The School of Transdisciplinary Studies (STS) held their final demonstration class on December 4, bringing their series of demos, which started in October, to a close. They simulated major courses to be offered starting spring 2020 — the first time the STS major will be opened to students. The department only recently celebrated their opening last September. (See Volume 172 for more information.)
Professor Jong Duk Kim, the head of the STS, began the demo with an overview of the planned curriculum for the STS major. He emphasized the customizability of the curriculum to suit individual needs, especially for students with multiple fields of interest. Then, he discussed the Integrated Research Program (TS499), a special feature of the curriculum where teams of students conduct their own project in a combination of lectures and laboratory work. Another feature that Professor Kim emphasized is the Career Design (TS201) course, intended to help STS students decide and plan the track they wish to specialize in.
After the overview presentation, Jihan Kim, an associate professor from the Department of Chemical and Biomolecular Engineering (CBE), held a demonstration of his Introduction to Mathematical Modeling (TS220) course. He currently teaches a similar course called Introduction to Numerical Methods for Chemical and Biomolecular Engineering (CBE206) offered to CBE students. Professor Kim explains, however, that the new course will focus on a general understanding of mathematical modeling in a variety of fields rather than its applications in CBE.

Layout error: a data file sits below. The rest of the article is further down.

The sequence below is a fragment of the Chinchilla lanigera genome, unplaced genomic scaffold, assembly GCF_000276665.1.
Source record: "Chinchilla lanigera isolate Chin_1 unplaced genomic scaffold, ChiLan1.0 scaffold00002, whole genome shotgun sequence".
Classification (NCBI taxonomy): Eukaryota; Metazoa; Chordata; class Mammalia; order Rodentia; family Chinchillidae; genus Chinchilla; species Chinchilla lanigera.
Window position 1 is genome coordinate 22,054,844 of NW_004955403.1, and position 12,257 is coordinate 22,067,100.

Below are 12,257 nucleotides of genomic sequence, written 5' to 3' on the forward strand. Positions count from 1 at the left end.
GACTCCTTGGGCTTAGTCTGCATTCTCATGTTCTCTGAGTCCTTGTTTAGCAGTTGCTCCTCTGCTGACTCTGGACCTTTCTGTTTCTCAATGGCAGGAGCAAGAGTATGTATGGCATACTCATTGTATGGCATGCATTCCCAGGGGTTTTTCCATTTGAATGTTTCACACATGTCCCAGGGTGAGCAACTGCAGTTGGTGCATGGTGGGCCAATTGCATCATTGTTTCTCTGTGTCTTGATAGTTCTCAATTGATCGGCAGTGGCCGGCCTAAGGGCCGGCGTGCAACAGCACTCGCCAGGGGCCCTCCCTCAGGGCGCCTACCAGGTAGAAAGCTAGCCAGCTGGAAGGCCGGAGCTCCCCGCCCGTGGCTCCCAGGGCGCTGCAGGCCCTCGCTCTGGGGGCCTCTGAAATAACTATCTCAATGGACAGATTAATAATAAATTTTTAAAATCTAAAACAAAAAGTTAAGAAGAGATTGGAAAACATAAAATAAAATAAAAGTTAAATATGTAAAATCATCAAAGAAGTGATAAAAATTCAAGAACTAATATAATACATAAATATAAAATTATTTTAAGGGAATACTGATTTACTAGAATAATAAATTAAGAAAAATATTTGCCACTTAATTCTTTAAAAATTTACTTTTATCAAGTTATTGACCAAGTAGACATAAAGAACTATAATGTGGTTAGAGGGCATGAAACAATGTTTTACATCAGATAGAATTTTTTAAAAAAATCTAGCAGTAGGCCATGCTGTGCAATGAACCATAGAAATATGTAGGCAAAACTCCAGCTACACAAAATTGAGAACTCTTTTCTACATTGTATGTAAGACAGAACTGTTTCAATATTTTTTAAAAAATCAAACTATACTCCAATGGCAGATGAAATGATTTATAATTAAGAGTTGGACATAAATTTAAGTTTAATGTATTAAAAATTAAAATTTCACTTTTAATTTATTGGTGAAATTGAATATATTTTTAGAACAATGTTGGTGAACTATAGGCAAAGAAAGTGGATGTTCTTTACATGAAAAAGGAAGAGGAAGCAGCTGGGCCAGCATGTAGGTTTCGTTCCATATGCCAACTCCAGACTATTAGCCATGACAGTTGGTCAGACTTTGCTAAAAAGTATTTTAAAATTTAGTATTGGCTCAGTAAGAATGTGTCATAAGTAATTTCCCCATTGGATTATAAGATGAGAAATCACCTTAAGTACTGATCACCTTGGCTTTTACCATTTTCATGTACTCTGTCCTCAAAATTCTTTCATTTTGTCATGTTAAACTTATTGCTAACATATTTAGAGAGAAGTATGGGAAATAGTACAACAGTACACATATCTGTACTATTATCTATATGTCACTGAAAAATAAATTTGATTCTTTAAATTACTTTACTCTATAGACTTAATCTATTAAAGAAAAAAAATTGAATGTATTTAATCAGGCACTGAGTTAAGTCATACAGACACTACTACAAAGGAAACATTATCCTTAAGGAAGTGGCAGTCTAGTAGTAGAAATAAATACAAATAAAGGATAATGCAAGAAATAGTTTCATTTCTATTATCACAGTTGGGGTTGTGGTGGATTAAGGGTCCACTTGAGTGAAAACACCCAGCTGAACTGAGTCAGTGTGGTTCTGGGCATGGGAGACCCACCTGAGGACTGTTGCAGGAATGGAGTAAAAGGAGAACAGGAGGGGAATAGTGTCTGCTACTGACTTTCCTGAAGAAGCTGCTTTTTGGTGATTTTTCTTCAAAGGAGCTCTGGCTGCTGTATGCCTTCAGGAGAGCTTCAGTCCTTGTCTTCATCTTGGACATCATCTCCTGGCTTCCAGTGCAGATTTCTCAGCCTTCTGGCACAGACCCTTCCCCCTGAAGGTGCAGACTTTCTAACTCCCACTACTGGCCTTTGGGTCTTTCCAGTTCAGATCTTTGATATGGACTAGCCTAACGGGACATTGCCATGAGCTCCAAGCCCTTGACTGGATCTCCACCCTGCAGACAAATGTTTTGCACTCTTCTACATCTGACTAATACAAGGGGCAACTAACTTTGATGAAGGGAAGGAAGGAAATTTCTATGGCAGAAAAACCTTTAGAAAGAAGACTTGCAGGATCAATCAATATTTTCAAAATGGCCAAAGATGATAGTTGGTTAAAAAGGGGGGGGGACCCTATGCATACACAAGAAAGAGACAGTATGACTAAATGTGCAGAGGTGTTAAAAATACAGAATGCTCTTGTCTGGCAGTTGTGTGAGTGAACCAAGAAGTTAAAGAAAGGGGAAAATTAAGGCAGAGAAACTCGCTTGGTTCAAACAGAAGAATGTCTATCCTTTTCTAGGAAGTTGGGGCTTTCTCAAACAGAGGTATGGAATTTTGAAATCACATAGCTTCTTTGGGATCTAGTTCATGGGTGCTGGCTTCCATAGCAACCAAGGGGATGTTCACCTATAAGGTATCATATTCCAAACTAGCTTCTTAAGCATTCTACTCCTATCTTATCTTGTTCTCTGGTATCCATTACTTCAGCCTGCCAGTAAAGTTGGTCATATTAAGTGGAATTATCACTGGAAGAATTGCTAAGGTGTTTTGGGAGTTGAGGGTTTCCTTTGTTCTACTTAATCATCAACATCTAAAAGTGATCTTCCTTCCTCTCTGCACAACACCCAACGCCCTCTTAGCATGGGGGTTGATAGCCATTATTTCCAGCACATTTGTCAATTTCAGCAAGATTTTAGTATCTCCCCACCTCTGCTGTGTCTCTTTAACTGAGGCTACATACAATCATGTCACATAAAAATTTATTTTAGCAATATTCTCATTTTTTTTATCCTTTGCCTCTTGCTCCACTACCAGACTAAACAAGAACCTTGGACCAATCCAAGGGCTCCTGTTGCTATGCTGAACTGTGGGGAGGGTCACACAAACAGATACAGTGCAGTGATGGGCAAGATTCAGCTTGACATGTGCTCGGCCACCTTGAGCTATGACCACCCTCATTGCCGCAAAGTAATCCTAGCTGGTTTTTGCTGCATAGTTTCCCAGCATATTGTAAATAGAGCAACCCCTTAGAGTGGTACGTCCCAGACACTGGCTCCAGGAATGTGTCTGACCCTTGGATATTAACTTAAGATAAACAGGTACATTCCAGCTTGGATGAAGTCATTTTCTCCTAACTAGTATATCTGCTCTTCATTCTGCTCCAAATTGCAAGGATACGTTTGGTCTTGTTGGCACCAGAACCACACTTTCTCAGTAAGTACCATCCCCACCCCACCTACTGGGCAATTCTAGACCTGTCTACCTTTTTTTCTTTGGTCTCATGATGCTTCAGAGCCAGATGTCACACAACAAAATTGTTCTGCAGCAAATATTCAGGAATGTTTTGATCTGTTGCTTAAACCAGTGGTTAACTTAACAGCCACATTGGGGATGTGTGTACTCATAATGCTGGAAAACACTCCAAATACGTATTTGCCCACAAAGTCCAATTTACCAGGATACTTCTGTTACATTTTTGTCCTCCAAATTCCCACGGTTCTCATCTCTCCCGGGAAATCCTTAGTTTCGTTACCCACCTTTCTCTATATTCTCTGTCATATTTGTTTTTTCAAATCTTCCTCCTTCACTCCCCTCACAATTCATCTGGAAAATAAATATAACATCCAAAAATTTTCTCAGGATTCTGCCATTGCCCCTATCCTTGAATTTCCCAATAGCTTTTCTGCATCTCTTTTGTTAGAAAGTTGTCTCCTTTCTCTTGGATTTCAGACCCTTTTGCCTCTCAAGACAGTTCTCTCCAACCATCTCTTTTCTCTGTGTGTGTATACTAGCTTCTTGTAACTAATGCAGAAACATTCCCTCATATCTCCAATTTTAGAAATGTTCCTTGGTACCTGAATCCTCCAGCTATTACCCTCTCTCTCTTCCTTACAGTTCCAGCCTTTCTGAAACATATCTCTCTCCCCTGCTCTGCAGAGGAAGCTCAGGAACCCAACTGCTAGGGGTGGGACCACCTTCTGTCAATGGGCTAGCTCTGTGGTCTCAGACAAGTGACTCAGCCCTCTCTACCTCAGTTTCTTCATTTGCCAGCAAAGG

In fact, Professor Jong Duk Kim noted that the courses STS will begin offering next year are “more basic” versions of courses taught in other departments by the same professors. Demos of STS courses such as Economics for Management (TS270) and Integrative Molecular Biology (TS240) have been held by professors from the School of Business and Technology Management and the Department of Biological Sciences, respectively. These courses are offered so that students who wish to venture into different fields will not be intimidated by the more specialized, complex versions of the courses.
By conducting demos, Professor Jong Duk Kim hopes students will be enticed to major in STS. Although he expresses uncertainty in the expected number of students that will choose the STS major next semester, he says they are fully prepared. “All the material is finished,” he said, “and all the facilities and professors we need are already available.” Professor Jihan Kim adds that the purpose of the demos was “to inform the prospective incoming students on what would be taught in the course[s]”.
Regarding the implementation of the curriculum, Professor Jong Duk Kim admits that many of the STS programs are still in the experimental stage. He intends to adapt the curriculum to the needs of the students in the next few years, assuring that the kinks will be ironed out “by the time we produce our first graduates”.